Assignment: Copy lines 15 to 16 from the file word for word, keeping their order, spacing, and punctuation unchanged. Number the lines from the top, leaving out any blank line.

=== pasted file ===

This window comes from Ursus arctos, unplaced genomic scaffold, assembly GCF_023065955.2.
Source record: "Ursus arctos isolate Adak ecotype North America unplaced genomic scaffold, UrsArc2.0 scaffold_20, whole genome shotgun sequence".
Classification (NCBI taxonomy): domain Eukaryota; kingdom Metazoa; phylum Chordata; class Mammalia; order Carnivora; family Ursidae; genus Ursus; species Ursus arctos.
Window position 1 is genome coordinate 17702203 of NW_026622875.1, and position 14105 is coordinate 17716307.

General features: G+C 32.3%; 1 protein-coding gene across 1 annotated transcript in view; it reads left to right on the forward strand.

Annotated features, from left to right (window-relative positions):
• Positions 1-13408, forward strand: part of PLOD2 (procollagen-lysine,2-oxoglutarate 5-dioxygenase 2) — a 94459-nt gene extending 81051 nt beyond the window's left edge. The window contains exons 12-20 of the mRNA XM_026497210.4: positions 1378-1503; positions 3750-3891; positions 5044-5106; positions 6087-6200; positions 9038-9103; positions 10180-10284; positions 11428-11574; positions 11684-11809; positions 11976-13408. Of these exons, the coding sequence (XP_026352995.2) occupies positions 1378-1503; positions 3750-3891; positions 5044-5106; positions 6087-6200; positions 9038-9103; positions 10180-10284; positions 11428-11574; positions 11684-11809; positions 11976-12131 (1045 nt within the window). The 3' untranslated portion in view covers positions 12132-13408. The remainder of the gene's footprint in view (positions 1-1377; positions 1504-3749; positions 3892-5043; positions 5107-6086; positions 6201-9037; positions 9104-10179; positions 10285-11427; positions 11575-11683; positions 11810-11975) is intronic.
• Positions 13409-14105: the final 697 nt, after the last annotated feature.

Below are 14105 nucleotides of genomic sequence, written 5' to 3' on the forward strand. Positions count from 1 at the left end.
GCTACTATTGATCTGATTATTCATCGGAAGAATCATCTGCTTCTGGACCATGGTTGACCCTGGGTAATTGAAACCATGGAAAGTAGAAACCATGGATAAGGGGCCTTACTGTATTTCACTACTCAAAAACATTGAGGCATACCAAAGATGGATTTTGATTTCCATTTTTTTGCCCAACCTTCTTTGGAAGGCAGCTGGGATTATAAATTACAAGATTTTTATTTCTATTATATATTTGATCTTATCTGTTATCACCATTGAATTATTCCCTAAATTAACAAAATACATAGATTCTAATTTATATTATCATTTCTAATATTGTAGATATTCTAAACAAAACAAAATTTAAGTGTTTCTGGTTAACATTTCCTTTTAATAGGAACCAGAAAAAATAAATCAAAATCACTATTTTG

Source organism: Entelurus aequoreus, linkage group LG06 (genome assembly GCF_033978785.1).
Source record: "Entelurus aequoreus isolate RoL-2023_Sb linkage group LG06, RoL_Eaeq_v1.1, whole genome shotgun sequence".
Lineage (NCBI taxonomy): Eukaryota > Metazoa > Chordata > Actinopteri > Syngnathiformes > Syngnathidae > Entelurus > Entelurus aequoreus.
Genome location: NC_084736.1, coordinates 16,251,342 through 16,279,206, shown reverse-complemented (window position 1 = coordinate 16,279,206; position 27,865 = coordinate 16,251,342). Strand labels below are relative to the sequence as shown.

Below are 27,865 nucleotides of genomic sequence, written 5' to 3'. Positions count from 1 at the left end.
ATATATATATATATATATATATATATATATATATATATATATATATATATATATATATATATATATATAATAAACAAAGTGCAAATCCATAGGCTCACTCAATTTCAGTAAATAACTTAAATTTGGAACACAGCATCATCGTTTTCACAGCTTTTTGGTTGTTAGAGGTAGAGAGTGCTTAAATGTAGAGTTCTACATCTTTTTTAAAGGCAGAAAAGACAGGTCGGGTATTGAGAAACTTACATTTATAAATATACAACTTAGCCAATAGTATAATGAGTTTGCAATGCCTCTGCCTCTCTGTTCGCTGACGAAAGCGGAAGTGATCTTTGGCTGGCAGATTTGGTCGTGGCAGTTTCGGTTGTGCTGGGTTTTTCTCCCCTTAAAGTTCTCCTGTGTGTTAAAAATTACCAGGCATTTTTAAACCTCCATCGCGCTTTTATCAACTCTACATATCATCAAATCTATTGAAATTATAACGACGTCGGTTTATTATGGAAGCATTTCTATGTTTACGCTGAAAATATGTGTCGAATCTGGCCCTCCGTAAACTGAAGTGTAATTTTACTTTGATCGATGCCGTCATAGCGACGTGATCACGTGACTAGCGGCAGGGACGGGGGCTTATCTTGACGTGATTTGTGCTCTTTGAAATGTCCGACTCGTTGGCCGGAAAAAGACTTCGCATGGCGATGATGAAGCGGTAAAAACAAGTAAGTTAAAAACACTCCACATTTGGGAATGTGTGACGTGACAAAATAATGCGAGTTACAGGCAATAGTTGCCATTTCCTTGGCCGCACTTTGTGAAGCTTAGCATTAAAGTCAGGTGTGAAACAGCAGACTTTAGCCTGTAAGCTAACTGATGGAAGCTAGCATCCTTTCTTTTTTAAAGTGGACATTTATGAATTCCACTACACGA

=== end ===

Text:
Below are 27,865 nucleotides of genomic sequence, written 5' to 3'. Positions count from 1 at the left end.
ATATATATATATATATATATATATATATATATATATATATATATATATATATATATATATATATATATAATAAACAAAGTGCAAATCCATAGGCTCACTCAATTTCAGTAAATAACTTAAATTTGGAACACAGCATCATCGTTTTCACAGCTTTTTGGTTGTTAGAGGTAGAGAGTGCTTAAATGTAGAGTTCTACATCTTTTTTAAAGGCAGAAAAGACAGGTCGGGTATTGAGAAACTTACATTTATAAATATACAACTTAGCCAATAGTATAATGAGTTTGCAATGCCTCTGCCTCTCTGTTCGCTGACGAAAGCGGAAGTGATCTTTGGCTGGCAGATTTGGTCGTGGCAGTTTCGGTTGTGCTGGGTTTTTCTCCCCTTAAAGTTCTCCTGTGTGTTAAAAATTACCAGGCATTTTTAAACCTCCATCGCGCTTTTATCAACTCTACATATCATCAAATCTATTGAAATTATAACGACGTCGGTTTATTATGGAAGCATTTCTATGTTTACGCTGAAAATATGTGTCGAATCTGGCCCTCCGTAAACTGAAGTGTAATTTTACTTTGATCGATGCCGTCATAGCGACGTGATCACGTGACTAGCGGCAGGGACGGGGGCTTATCTTGACGTGATTTGTGCTCTTTGAAATGTCCGACTCGTTGGCCGGAAAAAGACTTCGCATGGCGATGATGAAGCGGTAAAAACAAGTAAGTTAAAAACACTCCACATTTGGGAATGTGTGACGTGACAAAATAATGCGAGTTACAGGCAATAGTTGCCATTTCCTTGGCCGCACTTTGTGAAGCTTAGCATTAAAGTCAGGTGTGAAACAGCAGACTTTAGCCTGTAAGCTAACTGATGGAAGCTAGCATCCTTTCTTTTTTAAAGTGGACATTTATGAATTCCACTACACGA